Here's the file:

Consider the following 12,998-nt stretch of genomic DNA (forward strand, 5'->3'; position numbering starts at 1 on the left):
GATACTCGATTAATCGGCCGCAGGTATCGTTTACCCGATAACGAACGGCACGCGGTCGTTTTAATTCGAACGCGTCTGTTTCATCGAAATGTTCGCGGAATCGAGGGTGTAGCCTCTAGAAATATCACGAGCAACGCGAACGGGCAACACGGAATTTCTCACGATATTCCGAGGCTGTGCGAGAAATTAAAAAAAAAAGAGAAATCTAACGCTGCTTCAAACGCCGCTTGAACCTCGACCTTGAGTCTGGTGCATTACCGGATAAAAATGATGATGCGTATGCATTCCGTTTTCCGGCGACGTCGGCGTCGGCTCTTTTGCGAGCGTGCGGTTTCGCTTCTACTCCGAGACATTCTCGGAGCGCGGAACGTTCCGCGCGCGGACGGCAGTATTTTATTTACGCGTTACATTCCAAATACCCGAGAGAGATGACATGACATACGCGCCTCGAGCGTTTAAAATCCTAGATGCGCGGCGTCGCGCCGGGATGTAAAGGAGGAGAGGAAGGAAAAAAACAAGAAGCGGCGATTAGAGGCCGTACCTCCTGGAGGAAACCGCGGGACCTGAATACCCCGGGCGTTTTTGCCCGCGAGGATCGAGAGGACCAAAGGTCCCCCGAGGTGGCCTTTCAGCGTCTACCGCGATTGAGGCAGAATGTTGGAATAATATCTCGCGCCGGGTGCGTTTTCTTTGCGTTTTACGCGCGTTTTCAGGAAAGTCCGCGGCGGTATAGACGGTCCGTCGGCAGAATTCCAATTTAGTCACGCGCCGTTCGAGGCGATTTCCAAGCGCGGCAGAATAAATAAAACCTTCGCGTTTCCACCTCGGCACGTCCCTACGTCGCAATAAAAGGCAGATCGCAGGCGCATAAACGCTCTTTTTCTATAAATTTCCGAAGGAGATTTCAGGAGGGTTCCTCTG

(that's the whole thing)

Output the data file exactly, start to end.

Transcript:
Consider the following 12,998-nt stretch of genomic DNA (forward strand, 5'->3'; position numbering starts at 1 on the left):
GATACTCGATTAATCGGCCGCAGGTATCGTTTACCCGATAACGAACGGCACGCGGTCGTTTTAATTCGAACGCGTCTGTTTCATCGAAATGTTCGCGGAATCGAGGGTGTAGCCTCTAGAAATATCACGAGCAACGCGAACGGGCAACACGGAATTTCTCACGATATTCCGAGGCTGTGCGAGAAATTAAAAAAAAAAGAGAAATCTAACGCTGCTTCAAACGCCGCTTGAACCTCGACCTTGAGTCTGGTGCATTACCGGATAAAAATGATGATGCGTATGCATTCCGTTTTCCGGCGACGTCGGCGTCGGCTCTTTTGCGAGCGTGCGGTTTCGCTTCTACTCCGAGACATTCTCGGAGCGCGGAACGTTCCGCGCGCGGACGGCAGTATTTTATTTACGCGTTACATTCCAAATACCCGAGAGAGATGACATGACATACGCGCCTCGAGCGTTTAAAATCCTAGATGCGCGGCGTCGCGCCGGGATGTAAAGGAGGAGAGGAAGGAAAAAAACAAGAAGCGGCGATTAGAGGCCGTACCTCCTGGAGGAAACCGCGGGACCTGAATACCCCGGGCGTTTTTGCCCGCGAGGATCGAGAGGACCAAAGGTCCCCCGAGGTGGCCTTTCAGCGTCTACCGCGATTGAGGCAGAATGTTGGAATAATATCTCGCGCCGGGTGCGTTTTCTTTGCGTTTTACGCGCGTTTTCAGGAAAGTCCGCGGCGGTATAGACGGTCCGTCGGCAGAATTCCAATTTAGTCACGCGCCGTTCGAGGCGATTTCCAAGCGCGGCAGAATAAATAAAACCTTCGCGTTTCCACCTCGGCACGTCCCTACGTCGCAATAAAAGGCAGATCGCAGGCGCATAAACGCTCTTTTTCTATAAATTTCCGAAGGAGATTTCAGGAGGGTTCCTCTG